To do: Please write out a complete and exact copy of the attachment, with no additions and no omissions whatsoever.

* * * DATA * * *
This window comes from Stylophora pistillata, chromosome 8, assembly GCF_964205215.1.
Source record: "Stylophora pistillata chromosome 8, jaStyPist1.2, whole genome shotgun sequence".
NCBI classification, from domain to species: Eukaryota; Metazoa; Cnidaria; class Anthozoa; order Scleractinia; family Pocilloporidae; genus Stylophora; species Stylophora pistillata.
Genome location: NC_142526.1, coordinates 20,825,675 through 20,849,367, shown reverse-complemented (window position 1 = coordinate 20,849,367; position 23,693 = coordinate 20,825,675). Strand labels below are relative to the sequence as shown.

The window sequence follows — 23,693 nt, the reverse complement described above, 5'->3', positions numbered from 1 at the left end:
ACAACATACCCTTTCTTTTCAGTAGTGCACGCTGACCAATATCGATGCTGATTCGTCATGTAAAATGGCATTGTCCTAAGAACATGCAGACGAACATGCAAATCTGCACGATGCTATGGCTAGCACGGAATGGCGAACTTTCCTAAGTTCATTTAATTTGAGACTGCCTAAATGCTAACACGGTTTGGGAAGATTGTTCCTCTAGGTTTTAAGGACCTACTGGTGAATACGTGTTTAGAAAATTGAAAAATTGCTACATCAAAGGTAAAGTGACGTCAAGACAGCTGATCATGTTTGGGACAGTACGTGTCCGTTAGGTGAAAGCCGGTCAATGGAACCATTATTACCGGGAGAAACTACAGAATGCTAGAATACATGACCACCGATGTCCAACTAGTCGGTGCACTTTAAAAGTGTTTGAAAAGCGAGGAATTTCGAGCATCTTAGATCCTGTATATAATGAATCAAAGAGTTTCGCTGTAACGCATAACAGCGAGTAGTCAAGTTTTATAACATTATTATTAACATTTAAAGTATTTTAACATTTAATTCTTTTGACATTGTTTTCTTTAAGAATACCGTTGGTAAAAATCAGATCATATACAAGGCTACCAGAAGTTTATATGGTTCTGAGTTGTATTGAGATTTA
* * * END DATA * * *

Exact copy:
This window comes from Stylophora pistillata, chromosome 8, assembly GCF_964205215.1.
Source record: "Stylophora pistillata chromosome 8, jaStyPist1.2, whole genome shotgun sequence".
NCBI classification, from domain to species: Eukaryota; Metazoa; Cnidaria; class Anthozoa; order Scleractinia; family Pocilloporidae; genus Stylophora; species Stylophora pistillata.
Genome location: NC_142526.1, coordinates 20,825,675 through 20,849,367, shown reverse-complemented (window position 1 = coordinate 20,849,367; position 23,693 = coordinate 20,825,675). Strand labels below are relative to the sequence as shown.

The window sequence follows — 23,693 nt, the reverse complement described above, 5'->3', positions numbered from 1 at the left end:
ACAACATACCCTTTCTTTTCAGTAGTGCACGCTGACCAATATCGATGCTGATTCGTCATGTAAAATGGCATTGTCCTAAGAACATGCAGACGAACATGCAAATCTGCACGATGCTATGGCTAGCACGGAATGGCGAACTTTCCTAAGTTCATTTAATTTGAGACTGCCTAAATGCTAACACGGTTTGGGAAGATTGTTCCTCTAGGTTTTAAGGACCTACTGGTGAATACGTGTTTAGAAAATTGAAAAATTGCTACATCAAAGGTAAAGTGACGTCAAGACAGCTGATCATGTTTGGGACAGTACGTGTCCGTTAGGTGAAAGCCGGTCAATGGAACCATTATTACCGGGAGAAACTACAGAATGCTAGAATACATGACCACCGATGTCCAACTAGTCGGTGCACTTTAAAAGTGTTTGAAAAGCGAGGAATTTCGAGCATCTTAGATCCTGTATATAATGAATCAAAGAGTTTCGCTGTAACGCATAACAGCGAGTAGTCAAGTTTTATAACATTATTATTAACATTTAAAGTATTTTAACATTTAATTCTTTTGACATTGTTTTCTTTAAGAATACCGTTGGTAAAAATCAGATCATATACAAGGCTACCAGAAGTTTATATGGTTCTGAGTTGTATTGAGATTTA